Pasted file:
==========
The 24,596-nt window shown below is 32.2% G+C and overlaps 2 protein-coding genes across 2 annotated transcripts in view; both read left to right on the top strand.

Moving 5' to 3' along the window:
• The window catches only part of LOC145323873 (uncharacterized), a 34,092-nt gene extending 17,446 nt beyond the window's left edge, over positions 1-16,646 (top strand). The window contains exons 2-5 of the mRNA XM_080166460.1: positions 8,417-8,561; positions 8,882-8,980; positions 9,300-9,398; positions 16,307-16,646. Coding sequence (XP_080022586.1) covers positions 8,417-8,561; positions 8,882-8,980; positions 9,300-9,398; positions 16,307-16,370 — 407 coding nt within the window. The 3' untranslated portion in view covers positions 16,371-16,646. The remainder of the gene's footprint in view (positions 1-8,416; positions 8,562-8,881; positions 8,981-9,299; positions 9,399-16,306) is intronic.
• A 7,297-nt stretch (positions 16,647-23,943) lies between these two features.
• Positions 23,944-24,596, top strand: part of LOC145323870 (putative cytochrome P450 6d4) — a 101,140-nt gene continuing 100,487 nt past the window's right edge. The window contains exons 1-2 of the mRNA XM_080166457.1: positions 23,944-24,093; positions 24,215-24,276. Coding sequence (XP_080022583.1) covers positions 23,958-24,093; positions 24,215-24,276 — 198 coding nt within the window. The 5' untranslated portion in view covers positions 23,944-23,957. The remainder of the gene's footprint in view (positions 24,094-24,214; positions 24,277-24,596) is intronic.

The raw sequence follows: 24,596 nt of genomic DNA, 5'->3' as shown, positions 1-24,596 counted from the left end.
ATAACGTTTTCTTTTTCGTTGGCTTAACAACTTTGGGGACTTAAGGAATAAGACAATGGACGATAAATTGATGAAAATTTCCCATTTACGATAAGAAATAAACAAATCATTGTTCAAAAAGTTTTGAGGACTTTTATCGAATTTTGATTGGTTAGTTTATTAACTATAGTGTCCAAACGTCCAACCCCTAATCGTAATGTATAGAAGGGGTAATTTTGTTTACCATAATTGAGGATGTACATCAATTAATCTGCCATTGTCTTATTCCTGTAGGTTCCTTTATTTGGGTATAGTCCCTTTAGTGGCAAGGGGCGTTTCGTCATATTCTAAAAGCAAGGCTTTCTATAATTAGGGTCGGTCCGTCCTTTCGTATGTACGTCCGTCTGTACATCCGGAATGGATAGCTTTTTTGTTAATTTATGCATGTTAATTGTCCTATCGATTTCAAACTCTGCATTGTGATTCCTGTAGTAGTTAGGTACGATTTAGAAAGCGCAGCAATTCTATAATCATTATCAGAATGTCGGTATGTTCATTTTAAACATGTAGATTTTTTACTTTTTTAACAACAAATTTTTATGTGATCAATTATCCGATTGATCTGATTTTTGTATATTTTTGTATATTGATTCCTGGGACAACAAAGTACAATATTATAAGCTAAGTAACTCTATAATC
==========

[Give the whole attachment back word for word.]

The 24,596-nt window shown below is 32.2% G+C and overlaps 2 protein-coding genes across 2 annotated transcripts in view; both read left to right on the top strand.

Moving 5' to 3' along the window:
• The window catches only part of LOC145323873 (uncharacterized), a 34,092-nt gene extending 17,446 nt beyond the window's left edge, over positions 1-16,646 (top strand). The window contains exons 2-5 of the mRNA XM_080166460.1: positions 8,417-8,561; positions 8,882-8,980; positions 9,300-9,398; positions 16,307-16,646. Coding sequence (XP_080022586.1) covers positions 8,417-8,561; positions 8,882-8,980; positions 9,300-9,398; positions 16,307-16,370 — 407 coding nt within the window. The 3' untranslated portion in view covers positions 16,371-16,646. The remainder of the gene's footprint in view (positions 1-8,416; positions 8,562-8,881; positions 8,981-9,299; positions 9,399-16,306) is intronic.
• A 7,297-nt stretch (positions 16,647-23,943) lies between these two features.
• Positions 23,944-24,596, top strand: part of LOC145323870 (putative cytochrome P450 6d4) — a 101,140-nt gene continuing 100,487 nt past the window's right edge. The window contains exons 1-2 of the mRNA XM_080166457.1: positions 23,944-24,093; positions 24,215-24,276. Coding sequence (XP_080022583.1) covers positions 23,958-24,093; positions 24,215-24,276 — 198 coding nt within the window. The 5' untranslated portion in view covers positions 23,944-23,957. The remainder of the gene's footprint in view (positions 24,094-24,214; positions 24,277-24,596) is intronic.

The raw sequence follows: 24,596 nt of genomic DNA, 5'->3' as shown, positions 1-24,596 counted from the left end.
ATAACGTTTTCTTTTTCGTTGGCTTAACAACTTTGGGGACTTAAGGAATAAGACAATGGACGATAAATTGATGAAAATTTCCCATTTACGATAAGAAATAAACAAATCATTGTTCAAAAAGTTTTGAGGACTTTTATCGAATTTTGATTGGTTAGTTTATTAACTATAGTGTCCAAACGTCCAACCCCTAATCGTAATGTATAGAAGGGGTAATTTTGTTTACCATAATTGAGGATGTACATCAATTAATCTGCCATTGTCTTATTCCTGTAGGTTCCTTTATTTGGGTATAGTCCCTTTAGTGGCAAGGGGCGTTTCGTCATATTCTAAAAGCAAGGCTTTCTATAATTAGGGTCGGTCCGTCCTTTCGTATGTACGTCCGTCTGTACATCCGGAATGGATAGCTTTTTTGTTAATTTATGCATGTTAATTGTCCTATCGATTTCAAACTCTGCATTGTGATTCCTGTAGTAGTTAGGTACGATTTAGAAAGCGCAGCAATTCTATAATCATTATCAGAATGTCGGTATGTTCATTTTAAACATGTAGATTTTTTACTTTTTTAACAACAAATTTTTATGTGATCAATTATCCGATTGATCTGATTTTTGTATATTTTTGTATATTGATTCCTGGGACAACAAAGTACAATATTATAAGCTAAGTAACTCTATAATC